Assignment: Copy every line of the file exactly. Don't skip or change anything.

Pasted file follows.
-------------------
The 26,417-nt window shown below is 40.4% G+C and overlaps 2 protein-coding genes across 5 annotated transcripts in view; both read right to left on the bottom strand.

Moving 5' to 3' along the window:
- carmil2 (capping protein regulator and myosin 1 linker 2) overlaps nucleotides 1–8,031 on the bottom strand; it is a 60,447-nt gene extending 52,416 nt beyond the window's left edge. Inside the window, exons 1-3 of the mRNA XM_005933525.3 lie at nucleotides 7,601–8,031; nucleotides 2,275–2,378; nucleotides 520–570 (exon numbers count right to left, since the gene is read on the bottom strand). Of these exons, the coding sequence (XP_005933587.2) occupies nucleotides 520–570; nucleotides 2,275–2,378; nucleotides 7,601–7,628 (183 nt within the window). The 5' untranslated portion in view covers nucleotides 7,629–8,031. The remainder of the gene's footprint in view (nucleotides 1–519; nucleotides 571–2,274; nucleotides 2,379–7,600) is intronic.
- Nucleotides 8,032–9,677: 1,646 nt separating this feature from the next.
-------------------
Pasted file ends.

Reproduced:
The 26,417-nt window shown below is 40.4% G+C and overlaps 2 protein-coding genes across 5 annotated transcripts in view; both read right to left on the bottom strand.

Moving 5' to 3' along the window:
- carmil2 (capping protein regulator and myosin 1 linker 2) overlaps nucleotides 1–8,031 on the bottom strand; it is a 60,447-nt gene extending 52,416 nt beyond the window's left edge. Inside the window, exons 1-3 of the mRNA XM_005933525.3 lie at nucleotides 7,601–8,031; nucleotides 2,275–2,378; nucleotides 520–570 (exon numbers count right to left, since the gene is read on the bottom strand). Of these exons, the coding sequence (XP_005933587.2) occupies nucleotides 520–570; nucleotides 2,275–2,378; nucleotides 7,601–7,628 (183 nt within the window). The 5' untranslated portion in view covers nucleotides 7,629–8,031. The remainder of the gene's footprint in view (nucleotides 1–519; nucleotides 571–2,274; nucleotides 2,379–7,600) is intronic.
- Nucleotides 8,032–9,677: 1,646 nt separating this feature from the next.